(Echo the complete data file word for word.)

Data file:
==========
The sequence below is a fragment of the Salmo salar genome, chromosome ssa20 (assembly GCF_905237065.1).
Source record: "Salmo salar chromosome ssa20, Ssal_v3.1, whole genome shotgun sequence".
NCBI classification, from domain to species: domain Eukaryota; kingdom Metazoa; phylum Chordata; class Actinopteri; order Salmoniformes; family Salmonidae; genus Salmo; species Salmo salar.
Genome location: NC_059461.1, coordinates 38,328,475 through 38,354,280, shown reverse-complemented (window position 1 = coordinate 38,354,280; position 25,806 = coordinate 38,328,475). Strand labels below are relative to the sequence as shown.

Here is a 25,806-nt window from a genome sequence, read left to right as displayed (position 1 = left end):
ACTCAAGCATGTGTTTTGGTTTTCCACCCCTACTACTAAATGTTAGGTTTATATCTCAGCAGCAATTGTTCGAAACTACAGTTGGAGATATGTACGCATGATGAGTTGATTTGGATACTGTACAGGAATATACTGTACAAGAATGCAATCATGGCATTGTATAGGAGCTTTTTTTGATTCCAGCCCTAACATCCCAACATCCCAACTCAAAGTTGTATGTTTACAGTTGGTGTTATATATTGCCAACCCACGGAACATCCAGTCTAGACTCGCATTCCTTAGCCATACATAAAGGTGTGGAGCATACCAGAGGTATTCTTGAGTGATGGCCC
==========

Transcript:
The sequence below is a fragment of the Salmo salar genome, chromosome ssa20 (assembly GCF_905237065.1).
Source record: "Salmo salar chromosome ssa20, Ssal_v3.1, whole genome shotgun sequence".
NCBI classification, from domain to species: domain Eukaryota; kingdom Metazoa; phylum Chordata; class Actinopteri; order Salmoniformes; family Salmonidae; genus Salmo; species Salmo salar.
Genome location: NC_059461.1, coordinates 38,328,475 through 38,354,280, shown reverse-complemented (window position 1 = coordinate 38,354,280; position 25,806 = coordinate 38,328,475). Strand labels below are relative to the sequence as shown.

Here is a 25,806-nt window from a genome sequence, read left to right as displayed (position 1 = left end):
ACTCAAGCATGTGTTTTGGTTTTCCACCCCTACTACTAAATGTTAGGTTTATATCTCAGCAGCAATTGTTCGAAACTACAGTTGGAGATATGTACGCATGATGAGTTGATTTGGATACTGTACAGGAATATACTGTACAAGAATGCAATCATGGCATTGTATAGGAGCTTTTTTTGATTCCAGCCCTAACATCCCAACATCCCAACTCAAAGTTGTATGTTTACAGTTGGTGTTATATATTGCCAACCCACGGAACATCCAGTCTAGACTCGCATTCCTTAGCCATACATAAAGGTGTGGAGCATACCAGAGGTATTCTTGAGTGATGGCCC